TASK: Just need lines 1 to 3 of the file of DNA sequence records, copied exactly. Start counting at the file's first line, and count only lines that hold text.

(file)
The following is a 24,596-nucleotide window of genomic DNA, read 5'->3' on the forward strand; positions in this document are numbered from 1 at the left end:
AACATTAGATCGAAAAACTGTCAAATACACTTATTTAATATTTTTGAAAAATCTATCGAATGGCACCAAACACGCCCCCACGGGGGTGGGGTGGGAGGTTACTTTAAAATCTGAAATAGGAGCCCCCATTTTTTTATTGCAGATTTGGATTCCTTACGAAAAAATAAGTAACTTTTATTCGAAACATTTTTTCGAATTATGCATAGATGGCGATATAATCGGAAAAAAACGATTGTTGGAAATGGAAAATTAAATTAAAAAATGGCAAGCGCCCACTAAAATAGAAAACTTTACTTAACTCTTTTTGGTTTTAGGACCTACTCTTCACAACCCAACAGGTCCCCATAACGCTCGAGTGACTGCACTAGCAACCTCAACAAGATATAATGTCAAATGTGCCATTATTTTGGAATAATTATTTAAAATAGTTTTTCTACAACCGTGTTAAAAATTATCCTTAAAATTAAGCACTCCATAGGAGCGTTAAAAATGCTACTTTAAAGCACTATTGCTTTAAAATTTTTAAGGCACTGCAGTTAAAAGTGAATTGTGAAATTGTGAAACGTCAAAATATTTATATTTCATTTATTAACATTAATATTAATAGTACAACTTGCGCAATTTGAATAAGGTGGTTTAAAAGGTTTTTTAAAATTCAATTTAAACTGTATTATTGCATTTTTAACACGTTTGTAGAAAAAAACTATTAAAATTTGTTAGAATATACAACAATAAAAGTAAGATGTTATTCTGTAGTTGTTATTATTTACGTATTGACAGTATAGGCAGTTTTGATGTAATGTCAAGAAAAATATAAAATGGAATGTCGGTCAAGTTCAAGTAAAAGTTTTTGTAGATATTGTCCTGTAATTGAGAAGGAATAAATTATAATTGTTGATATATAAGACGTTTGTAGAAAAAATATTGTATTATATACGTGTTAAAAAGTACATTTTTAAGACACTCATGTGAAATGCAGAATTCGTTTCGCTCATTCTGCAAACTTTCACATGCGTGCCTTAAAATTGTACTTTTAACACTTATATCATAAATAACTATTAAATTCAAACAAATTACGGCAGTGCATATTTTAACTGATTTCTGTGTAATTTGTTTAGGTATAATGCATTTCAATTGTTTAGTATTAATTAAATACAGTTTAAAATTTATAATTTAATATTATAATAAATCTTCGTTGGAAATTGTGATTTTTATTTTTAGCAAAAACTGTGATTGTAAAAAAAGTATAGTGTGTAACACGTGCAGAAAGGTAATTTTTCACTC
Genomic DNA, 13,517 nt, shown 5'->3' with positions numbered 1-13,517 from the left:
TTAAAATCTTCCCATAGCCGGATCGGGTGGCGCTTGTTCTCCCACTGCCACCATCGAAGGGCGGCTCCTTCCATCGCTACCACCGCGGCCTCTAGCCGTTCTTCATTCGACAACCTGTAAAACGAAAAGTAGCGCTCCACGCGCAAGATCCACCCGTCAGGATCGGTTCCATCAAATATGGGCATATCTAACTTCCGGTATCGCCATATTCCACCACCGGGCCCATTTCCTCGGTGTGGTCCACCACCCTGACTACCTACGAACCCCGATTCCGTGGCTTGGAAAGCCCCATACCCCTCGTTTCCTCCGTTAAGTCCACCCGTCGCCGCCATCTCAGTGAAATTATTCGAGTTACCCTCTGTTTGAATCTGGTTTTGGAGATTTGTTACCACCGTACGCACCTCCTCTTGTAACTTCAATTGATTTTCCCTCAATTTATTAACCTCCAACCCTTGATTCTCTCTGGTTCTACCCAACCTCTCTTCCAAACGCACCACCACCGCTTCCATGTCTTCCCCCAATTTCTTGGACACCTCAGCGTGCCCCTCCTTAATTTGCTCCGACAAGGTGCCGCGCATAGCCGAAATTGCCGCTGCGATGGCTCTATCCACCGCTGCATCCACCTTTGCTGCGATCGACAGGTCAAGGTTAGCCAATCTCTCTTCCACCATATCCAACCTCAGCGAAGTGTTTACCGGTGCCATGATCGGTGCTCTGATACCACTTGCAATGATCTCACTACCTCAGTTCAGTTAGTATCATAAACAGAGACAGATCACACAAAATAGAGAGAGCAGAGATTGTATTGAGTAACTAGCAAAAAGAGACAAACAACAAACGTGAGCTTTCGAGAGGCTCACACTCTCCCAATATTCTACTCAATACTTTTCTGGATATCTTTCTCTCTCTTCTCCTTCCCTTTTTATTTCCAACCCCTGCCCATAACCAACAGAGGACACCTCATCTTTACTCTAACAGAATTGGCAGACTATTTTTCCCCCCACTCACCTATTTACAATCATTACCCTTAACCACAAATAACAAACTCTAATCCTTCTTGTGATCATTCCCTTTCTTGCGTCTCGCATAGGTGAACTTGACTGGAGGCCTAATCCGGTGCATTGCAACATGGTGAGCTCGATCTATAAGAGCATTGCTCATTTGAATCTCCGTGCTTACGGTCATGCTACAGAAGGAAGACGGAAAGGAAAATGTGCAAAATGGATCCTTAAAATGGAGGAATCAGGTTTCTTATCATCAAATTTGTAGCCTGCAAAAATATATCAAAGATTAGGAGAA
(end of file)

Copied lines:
The following is a 24,596-nucleotide window of genomic DNA, read 5'->3' on the forward strand; positions in this document are numbered from 1 at the left end:
AACATTAGATCGAAAAACTGTCAAATACACTTATTTAATATTTTTGAAAAATCTATCGAATGGCACCAAACACGCCCCCACGGGGGTGGGGTGGGAGGTTACTTTAAAATCTGAAATAGGAGCCCCCATTTTTTTATTGCAGATTTGGATTCCTTACGAAAAAATAAGTAACTTTTATTCGAAACATTTTTTCGAATTATGCATAGATGGCGATATAATCGGAAAAAAACGATTGTTGGAAATGGAAAATTAAATTAAAAAATGGCAAGCGCCCACTAAAATAGAAAACTTTACTTAACTCTTTTTGGTTTTAGGACCTACTCTTCACAACCCAACAGGTCCCCATAACGCTCGAGTGACTGCACTAGCAACCTCAACAAGATATAATGTCAAATGTGCCATTATTTTGGAATAATTATTTAAAATAGTTTTTCTACAACCGTGTTAAAAATTATCCTTAAAATTAAGCACTCCATAGGAGCGTTAAAAATGCTACTTTAAAGCACTATTGCTTTAAAATTTTTAAGGCACTGCAGTTAAAAGTGAATTGTGAAATTGTGAAACGTCAAAATATTTATATTTCATTTATTAACATTAATATTAATAGTACAACTTGCGCAATTTGAATAAGGTGGTTTAAAAGGTTTTTTAAAATTCAATTTAAACTGTATTATTGCATTTTTAACACGTTTGTAGAAAAAAACTATTAAAATTTGTTAGAATATACAACAATAAAAGTAAGATGTTATTCTGTAGTTGTTATTATTTACGTATTGACAGTATAGGCAGTTTTGATGTAATGTCAAGAAAAATATAAAATGGAATGTCGGTCAAGTTCAAGTAAAAGTTTTTGTAGATATTGTCCTGTAATTGAGAAGGAATAAATTATAATTGTTGATATATAAGACGTTTGTAGAAAAAATATTGTATTATATACGTGTTAAAAAGTACATTTTTAAGACACTCATGTGAAATGCAGAATTCGTTTCGCTCATTCTGCAAACTTTCACATGCGTGCCTTAAAATTGTACTTTTAACACTTATATCATAAATAACTATTAAATTCAAACAAATTACGGCAGTGCATATTTTAACTGATTTCTGTGTAATTTGTTTAGGTATAATGCATTTCAATTGTTTAGTATTAATTAAATACAGTTTAAAATTTATAATTTAATATTATAATAAATCTTCGTTGGAAATTGTGATTTTTATTTTTAGCAAAAACTGTGATTGTAAAAAAAGTATAGTGTGTAACACGTGCAGAAAGGTAATTTTTCACTC
Genomic DNA, 13,517 nt, shown 5'->3' with positions numbered 1-13,517 from the left: